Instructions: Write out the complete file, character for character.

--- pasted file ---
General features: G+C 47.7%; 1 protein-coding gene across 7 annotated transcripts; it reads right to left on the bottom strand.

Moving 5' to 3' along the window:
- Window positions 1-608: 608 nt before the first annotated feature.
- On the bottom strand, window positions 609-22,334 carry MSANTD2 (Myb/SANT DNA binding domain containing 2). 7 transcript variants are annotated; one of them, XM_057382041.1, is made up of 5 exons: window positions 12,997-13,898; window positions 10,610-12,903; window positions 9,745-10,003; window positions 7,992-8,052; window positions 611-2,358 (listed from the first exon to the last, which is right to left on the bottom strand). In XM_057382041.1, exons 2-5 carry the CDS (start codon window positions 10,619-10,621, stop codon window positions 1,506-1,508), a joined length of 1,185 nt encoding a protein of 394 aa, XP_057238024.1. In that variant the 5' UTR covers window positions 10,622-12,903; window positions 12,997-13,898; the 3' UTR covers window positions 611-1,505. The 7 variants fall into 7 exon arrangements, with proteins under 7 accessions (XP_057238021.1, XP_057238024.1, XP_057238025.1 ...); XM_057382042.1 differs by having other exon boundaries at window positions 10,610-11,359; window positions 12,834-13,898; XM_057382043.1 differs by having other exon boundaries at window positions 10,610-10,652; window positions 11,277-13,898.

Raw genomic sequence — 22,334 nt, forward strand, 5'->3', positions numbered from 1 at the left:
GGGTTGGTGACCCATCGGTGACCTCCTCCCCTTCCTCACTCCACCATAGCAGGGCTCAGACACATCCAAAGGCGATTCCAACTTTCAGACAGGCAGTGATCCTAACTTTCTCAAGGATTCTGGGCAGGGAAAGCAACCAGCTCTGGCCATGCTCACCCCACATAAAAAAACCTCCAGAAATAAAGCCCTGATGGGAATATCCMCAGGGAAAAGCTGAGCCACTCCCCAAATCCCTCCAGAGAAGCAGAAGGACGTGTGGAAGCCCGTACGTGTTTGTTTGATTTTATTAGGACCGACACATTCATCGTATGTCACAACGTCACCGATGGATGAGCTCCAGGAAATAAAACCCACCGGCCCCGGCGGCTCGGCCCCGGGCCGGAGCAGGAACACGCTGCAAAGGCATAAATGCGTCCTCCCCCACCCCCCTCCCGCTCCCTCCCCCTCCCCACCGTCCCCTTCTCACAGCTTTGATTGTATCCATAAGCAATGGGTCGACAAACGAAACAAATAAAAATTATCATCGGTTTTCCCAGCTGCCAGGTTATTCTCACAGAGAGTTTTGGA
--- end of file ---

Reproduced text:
General features: G+C 47.7%; 1 protein-coding gene across 7 annotated transcripts; it reads right to left on the bottom strand.

Moving 5' to 3' along the window:
- Window positions 1-608: 608 nt before the first annotated feature.
- On the bottom strand, window positions 609-22,334 carry MSANTD2 (Myb/SANT DNA binding domain containing 2). 7 transcript variants are annotated; one of them, XM_057382041.1, is made up of 5 exons: window positions 12,997-13,898; window positions 10,610-12,903; window positions 9,745-10,003; window positions 7,992-8,052; window positions 611-2,358 (listed from the first exon to the last, which is right to left on the bottom strand). In XM_057382041.1, exons 2-5 carry the CDS (start codon window positions 10,619-10,621, stop codon window positions 1,506-1,508), a joined length of 1,185 nt encoding a protein of 394 aa, XP_057238024.1. In that variant the 5' UTR covers window positions 10,622-12,903; window positions 12,997-13,898; the 3' UTR covers window positions 611-1,505. The 7 variants fall into 7 exon arrangements, with proteins under 7 accessions (XP_057238021.1, XP_057238024.1, XP_057238025.1 ...); XM_057382042.1 differs by having other exon boundaries at window positions 10,610-11,359; window positions 12,834-13,898; XM_057382043.1 differs by having other exon boundaries at window positions 10,610-10,652; window positions 11,277-13,898.

Raw genomic sequence — 22,334 nt, forward strand, 5'->3', positions numbered from 1 at the left:
GGGTTGGTGACCCATCGGTGACCTCCTCCCCTTCCTCACTCCACCATAGCAGGGCTCAGACACATCCAAAGGCGATTCCAACTTTCAGACAGGCAGTGATCCTAACTTTCTCAAGGATTCTGGGCAGGGAAAGCAACCAGCTCTGGCCATGCTCACCCCACATAAAAAAACCTCCAGAAATAAAGCCCTGATGGGAATATCCMCAGGGAAAAGCTGAGCCACTCCCCAAATCCCTCCAGAGAAGCAGAAGGACGTGTGGAAGCCCGTACGTGTTTGTTTGATTTTATTAGGACCGACACATTCATCGTATGTCACAACGTCACCGATGGATGAGCTCCAGGAAATAAAACCCACCGGCCCCGGCGGCTCGGCCCCGGGCCGGAGCAGGAACACGCTGCAAAGGCATAAATGCGTCCTCCCCCACCCCCCTCCCGCTCCCTCCCCCTCCCCACCGTCCCCTTCTCACAGCTTTGATTGTATCCATAAGCAATGGGTCGACAAACGAAACAAATAAAAATTATCATCGGTTTTCCCAGCTGCCAGGTTATTCTCACAGAGAGTTTTGGA